Kathy Bechtel explores the wines of Cantina Tramin on the Sudtirol Wine Road in Italy.
By Kathy Bechtel
Last week brought me not one, but two opportunities to explore the wines of Cantina Tramin. Here in the US, I lead a cooking class event to benefit the Portland Symphony Orchestra, and the host of the event, a local wine distributor, selected the Tramin Pinot Noir as one of the wines for the evening. A few days later, I was exploring the Sudtirol Wine Road, a beautiful area perfect for our Italiaoutdoors Food and Wine Bike tours, and had the chance to visit the Cantina itself. Located in a spectacular setting in Alto Adige, it was a chance to enjoy their wines once again, while enjoying their splendid panoramic views of the surrounding vineyards.
Cantina Tramin is located in the town of the same name, also known as Termeno (towns in Alto Adige have both German and Italian names). This region grows many types of wines, but it’s favorite vine bears its name, Gewurztraminer, or “spicy” Traminer. Traminer is one of the oldest grapes in the world, and recent studies have demonstrated that it is the ancestor of some of the oldest grape varieties in the world, including Cabernet Sauvignon, Riesling, Pinot Bianco, Grigio and Noir. An intensely aromatic and elegant wine, its pink to reddish grapes are naturally sweet, and produce a white wine that is usually off-dry, with a strong scent of lychee.
Cantina Tramin was founded in 1889 by Christian Schrott, the rector of Termeno and a member of the Austrian Parliament – recall that this part of Italy was part of the Austro-Hungarian empire until after World War I. Cantina Tramin is among the oldest cooperatives in the region. Today, their wines are created from grapes grown by the 270 member growers. Their vineyards are located on slopes spread between the towns of Tramin, Neumarkt, Montagna and Ora, at an altitude between 250 and 850 m. above sea level. During the day, these hillside vineyards experience wonderful sun exposure and warm winds wafting up from Lake Garda just to the south, and become quite warm. As the sun sets, the temperature drops significantly as the colder air from the mountains drops down and cools the grapes. This contrast between warm days and cold nights creates very balanced, drinkable wines with a fresh minerality and elegance.
In addition to Gewurztraminer, the Cantina produces many other fine white, red and sweet wines, many from traditional grape varieties that thrive in this region. There is Lagrein, the native black grape of Südtirol – Alto Adige. Additional whites include Pinot Blanc, Chardonnay and Sauvignon, all grapes when grown in this environment display unforgettable aromatics and complexity.
Of course, when in Tramin, you must try Gewurztraminer. We enjoyed this as we watched the sun drop behind the mountains just outside, backlighting the picturesque peaks. This wine is 100% Gewurztraminer, grown in vineyards planted between 300 and 450 meters in calcareous clay and gravel in the areas of Tramin and Montagna.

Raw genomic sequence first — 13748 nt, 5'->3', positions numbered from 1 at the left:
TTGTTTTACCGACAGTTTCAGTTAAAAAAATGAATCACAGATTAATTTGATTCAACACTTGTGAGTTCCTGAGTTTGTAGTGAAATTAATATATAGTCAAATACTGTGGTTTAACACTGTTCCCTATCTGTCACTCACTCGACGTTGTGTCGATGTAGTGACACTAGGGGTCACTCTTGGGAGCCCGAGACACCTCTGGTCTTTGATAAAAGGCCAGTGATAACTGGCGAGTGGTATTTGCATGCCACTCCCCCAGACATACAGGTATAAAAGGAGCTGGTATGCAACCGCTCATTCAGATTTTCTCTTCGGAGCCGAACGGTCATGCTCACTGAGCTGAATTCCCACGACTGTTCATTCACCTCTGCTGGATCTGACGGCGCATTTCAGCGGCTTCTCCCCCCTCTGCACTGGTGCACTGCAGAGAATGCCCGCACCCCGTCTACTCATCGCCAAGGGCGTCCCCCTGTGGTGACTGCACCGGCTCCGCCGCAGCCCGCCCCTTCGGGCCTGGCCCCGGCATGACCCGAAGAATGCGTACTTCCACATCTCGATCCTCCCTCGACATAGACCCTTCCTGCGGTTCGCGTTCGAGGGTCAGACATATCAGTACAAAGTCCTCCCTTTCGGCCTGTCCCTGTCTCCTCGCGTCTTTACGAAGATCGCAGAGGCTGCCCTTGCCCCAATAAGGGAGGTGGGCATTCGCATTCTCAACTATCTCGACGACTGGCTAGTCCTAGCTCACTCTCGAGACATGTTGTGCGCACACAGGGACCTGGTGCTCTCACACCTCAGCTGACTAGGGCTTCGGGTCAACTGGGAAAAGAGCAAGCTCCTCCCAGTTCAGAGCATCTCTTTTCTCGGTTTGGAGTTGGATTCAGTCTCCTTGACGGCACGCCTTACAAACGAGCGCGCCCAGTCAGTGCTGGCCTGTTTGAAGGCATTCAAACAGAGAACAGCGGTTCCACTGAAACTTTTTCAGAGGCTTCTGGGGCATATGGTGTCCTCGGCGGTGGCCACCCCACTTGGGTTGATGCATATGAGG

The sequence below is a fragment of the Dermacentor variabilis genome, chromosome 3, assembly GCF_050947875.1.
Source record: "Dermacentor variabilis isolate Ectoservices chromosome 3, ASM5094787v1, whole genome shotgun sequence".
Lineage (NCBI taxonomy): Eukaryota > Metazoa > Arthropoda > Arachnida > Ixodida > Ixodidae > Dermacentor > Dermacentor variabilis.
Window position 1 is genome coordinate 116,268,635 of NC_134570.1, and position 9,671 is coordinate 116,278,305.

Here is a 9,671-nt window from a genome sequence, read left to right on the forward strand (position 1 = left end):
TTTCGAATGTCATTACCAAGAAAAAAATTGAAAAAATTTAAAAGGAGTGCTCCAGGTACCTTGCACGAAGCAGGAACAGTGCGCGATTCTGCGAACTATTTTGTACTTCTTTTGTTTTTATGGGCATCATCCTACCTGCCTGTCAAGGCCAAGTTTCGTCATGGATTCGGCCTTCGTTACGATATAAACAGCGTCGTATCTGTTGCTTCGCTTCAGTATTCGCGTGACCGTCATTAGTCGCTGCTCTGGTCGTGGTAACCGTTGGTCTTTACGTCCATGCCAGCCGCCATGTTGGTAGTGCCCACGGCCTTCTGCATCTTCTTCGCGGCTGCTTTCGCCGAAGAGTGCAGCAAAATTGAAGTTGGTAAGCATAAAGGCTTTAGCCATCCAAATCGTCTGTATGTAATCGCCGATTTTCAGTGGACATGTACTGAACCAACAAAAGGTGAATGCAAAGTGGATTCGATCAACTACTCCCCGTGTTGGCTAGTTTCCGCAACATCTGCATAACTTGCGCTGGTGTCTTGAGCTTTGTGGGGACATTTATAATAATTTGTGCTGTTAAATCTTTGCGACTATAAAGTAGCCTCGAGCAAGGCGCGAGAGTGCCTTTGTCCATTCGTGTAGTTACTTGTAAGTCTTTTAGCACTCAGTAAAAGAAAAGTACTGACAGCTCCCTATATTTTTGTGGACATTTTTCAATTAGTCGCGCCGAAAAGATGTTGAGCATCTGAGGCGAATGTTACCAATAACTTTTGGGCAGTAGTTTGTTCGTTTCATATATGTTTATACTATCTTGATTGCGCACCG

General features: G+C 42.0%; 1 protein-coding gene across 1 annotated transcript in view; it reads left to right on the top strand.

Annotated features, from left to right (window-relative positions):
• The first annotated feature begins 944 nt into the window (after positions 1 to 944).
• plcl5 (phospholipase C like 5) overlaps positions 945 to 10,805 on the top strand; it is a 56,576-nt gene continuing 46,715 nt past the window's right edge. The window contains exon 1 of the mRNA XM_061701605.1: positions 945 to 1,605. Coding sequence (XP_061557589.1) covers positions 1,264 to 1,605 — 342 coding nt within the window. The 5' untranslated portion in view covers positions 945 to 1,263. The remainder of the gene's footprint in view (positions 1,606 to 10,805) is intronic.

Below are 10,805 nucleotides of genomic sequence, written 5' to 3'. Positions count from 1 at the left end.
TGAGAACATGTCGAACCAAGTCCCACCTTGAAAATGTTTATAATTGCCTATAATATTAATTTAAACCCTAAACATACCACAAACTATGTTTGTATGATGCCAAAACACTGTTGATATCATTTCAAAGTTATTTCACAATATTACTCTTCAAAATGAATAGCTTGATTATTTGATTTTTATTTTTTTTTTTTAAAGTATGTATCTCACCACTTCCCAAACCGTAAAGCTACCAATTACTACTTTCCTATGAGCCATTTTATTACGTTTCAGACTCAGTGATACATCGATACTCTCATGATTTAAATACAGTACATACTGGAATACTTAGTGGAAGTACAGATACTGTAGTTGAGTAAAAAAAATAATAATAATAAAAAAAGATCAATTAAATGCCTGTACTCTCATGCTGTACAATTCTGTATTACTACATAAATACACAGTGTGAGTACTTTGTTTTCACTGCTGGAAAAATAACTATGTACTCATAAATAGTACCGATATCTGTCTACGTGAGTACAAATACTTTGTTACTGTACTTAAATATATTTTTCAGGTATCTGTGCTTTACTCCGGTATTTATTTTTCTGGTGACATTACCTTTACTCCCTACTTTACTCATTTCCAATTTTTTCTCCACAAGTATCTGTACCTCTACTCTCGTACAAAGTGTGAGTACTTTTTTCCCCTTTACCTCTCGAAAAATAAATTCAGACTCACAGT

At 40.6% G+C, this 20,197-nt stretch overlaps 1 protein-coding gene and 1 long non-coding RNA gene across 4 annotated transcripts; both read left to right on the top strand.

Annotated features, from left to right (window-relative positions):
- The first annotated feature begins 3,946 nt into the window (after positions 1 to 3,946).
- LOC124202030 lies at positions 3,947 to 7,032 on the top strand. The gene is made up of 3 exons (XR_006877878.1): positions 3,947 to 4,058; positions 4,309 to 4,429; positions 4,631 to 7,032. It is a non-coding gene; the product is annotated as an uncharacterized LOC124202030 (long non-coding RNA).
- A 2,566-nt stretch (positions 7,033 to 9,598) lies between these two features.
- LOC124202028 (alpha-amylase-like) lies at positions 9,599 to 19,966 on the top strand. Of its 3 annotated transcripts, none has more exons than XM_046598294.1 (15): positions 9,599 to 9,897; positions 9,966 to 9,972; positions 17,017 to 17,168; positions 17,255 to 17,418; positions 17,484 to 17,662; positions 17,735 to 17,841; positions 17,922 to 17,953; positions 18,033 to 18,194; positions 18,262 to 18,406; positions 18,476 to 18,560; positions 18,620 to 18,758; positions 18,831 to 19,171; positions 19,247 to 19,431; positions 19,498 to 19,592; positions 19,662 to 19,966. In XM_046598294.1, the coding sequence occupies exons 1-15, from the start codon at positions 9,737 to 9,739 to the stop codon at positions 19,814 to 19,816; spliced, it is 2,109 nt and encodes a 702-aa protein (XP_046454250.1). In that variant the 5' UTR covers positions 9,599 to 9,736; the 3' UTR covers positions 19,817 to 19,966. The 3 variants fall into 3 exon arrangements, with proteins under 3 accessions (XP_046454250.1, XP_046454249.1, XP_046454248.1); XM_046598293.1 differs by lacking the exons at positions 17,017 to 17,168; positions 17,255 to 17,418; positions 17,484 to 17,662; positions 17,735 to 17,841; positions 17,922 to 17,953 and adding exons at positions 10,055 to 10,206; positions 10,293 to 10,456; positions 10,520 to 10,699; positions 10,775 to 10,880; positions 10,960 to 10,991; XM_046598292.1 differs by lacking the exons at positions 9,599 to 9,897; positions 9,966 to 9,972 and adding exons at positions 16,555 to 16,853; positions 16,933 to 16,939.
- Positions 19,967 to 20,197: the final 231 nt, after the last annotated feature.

The wine itself is a golden yellow, with hints of green and red. It exhibited intense aromas of rose, tropical fruits and lychee. Very fruits and intense, rich and silky, with some acidity to balance everything out. This wine pairs well with fish and white meats, and it slight sweetness is a great foil for spicy foods.
I have also enjoyed two of their red varietals. Their Pinot Nero/Blauburgunder (when sold here in the US, it is labeled Pinot Noir) again is 100% of the named varietal, with these grapes hailing from vineyards planted in gravel and calcareous clay soils between 350 and 450 meters near Mazzon and Montagna. The combination of soils and abundant sunshine give this wine a unique taste and detail. The wine is fermented and aged in a combination of French barriques, oak casks and stainless steel vats.
We very much enjoyed this Pinot Noir during our cooking class event; it is an elegant red that paired well with both the brick oven pizzas we made, as well as the grilled steak. Ruby in color with light garnet hues, it exhibits aromas of fresh berries. This is a well-balanced wine, with nice tannins and elegance.
Finally, I got a chance to taste their Urban Lagrein that evening, at one of the events in the Sudtiroler WeinstrassenWochen/Vino in Festa, a month long festival in the area to celebrate the local wines. That night, we attended the Il Lagrein Al Passo Col Tempo festival in Ora, Italy. This was a chance to taste several of the local Lagreins, one of the areas most beloved indigenous grapes, along with a few of the local foods, including polenta, cheese, and salumi. The Cantina Tramin Urban Lagrein was included in the tasting line up. This is Cantina Tramin’s highest quality Lagrein.
Made of 100% Lagrein, from vineyards planted in the clay, gravel and sandy soils common to the areas of Ora and Egna. It was a dark ruby red in color, with scents of dark berries with floral hints. Full-bodied and robust, with a characteristic tannic structure, it’s strong acidity makes is the perfect pairing for the local salumi and aged cheeses, as well as roasts and braises.
Kathy Bechtel’s obsession with food and cooking began as a teenager. After years following a traditional career path as a telecommunications engineer, she left to attend culinary school and wine training, and is now combining her passions for food and wine, the outdoors, and travel as owner and Culinary Tour Director of Italiaoutdoors. In this role, Kathy leads small bicycle, skiing and walking tours that explore the authentic regional cuisines, local products and undiscovered wines of Northeastern Italy.